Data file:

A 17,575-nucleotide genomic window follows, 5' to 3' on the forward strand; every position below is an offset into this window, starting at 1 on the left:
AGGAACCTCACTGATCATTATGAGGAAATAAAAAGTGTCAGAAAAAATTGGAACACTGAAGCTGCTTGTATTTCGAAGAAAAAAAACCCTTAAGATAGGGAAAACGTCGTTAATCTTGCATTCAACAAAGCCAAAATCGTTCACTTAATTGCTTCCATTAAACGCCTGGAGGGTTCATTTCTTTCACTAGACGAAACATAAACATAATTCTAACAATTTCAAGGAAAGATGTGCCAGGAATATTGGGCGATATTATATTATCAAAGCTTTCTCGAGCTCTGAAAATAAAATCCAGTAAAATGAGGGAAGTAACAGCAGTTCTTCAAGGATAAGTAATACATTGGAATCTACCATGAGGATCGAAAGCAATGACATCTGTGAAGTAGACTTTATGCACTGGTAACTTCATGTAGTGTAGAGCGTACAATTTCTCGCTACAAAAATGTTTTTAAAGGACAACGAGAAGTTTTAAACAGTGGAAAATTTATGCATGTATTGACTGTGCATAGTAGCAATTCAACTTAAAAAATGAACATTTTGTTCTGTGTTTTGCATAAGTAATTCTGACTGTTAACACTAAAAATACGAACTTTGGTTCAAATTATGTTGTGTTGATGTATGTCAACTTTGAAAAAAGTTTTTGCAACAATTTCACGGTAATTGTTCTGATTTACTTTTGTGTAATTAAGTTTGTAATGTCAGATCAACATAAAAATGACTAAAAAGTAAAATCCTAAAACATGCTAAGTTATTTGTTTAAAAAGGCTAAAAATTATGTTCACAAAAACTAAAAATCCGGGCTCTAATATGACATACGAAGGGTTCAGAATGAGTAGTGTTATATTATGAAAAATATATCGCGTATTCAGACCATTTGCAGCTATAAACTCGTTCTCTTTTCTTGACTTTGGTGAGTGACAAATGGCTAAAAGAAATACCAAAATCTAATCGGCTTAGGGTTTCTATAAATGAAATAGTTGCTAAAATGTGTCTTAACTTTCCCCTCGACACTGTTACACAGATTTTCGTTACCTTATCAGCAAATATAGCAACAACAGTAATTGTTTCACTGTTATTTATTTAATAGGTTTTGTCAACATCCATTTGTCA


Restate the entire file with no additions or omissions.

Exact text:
A 17,575-nucleotide genomic window follows, 5' to 3' on the forward strand; every position below is an offset into this window, starting at 1 on the left:
AGGAACCTCACTGATCATTATGAGGAAATAAAAAGTGTCAGAAAAAATTGGAACACTGAAGCTGCTTGTATTTCGAAGAAAAAAAACCCTTAAGATAGGGAAAACGTCGTTAATCTTGCATTCAACAAAGCCAAAATCGTTCACTTAATTGCTTCCATTAAACGCCTGGAGGGTTCATTTCTTTCACTAGACGAAACATAAACATAATTCTAACAATTTCAAGGAAAGATGTGCCAGGAATATTGGGCGATATTATATTATCAAAGCTTTCTCGAGCTCTGAAAATAAAATCCAGTAAAATGAGGGAAGTAACAGCAGTTCTTCAAGGATAAGTAATACATTGGAATCTACCATGAGGATCGAAAGCAATGACATCTGTGAAGTAGACTTTATGCACTGGTAACTTCATGTAGTGTAGAGCGTACAATTTCTCGCTACAAAAATGTTTTTAAAGGACAACGAGAAGTTTTAAACAGTGGAAAATTTATGCATGTATTGACTGTGCATAGTAGCAATTCAACTTAAAAAATGAACATTTTGTTCTGTGTTTTGCATAAGTAATTCTGACTGTTAACACTAAAAATACGAACTTTGGTTCAAATTATGTTGTGTTGATGTATGTCAACTTTGAAAAAAGTTTTTGCAACAATTTCACGGTAATTGTTCTGATTTACTTTTGTGTAATTAAGTTTGTAATGTCAGATCAACATAAAAATGACTAAAAAGTAAAATCCTAAAACATGCTAAGTTATTTGTTTAAAAAGGCTAAAAATTATGTTCACAAAAACTAAAAATCCGGGCTCTAATATGACATACGAAGGGTTCAGAATGAGTAGTGTTATATTATGAAAAATATATCGCGTATTCAGACCATTTGCAGCTATAAACTCGTTCTCTTTTCTTGACTTTGGTGAGTGACAAATGGCTAAAAGAAATACCAAAATCTAATCGGCTTAGGGTTTCTATAAATGAAATAGTTGCTAAAATGTGTCTTAACTTTCCCCTCGACACTGTTACACAGATTTTCGTTACCTTATCAGCAAATATAGCAACAACAGTAATTGTTTCACTGTTATTTATTTAATAGGTTTTGTCAACATCCATTTGTCA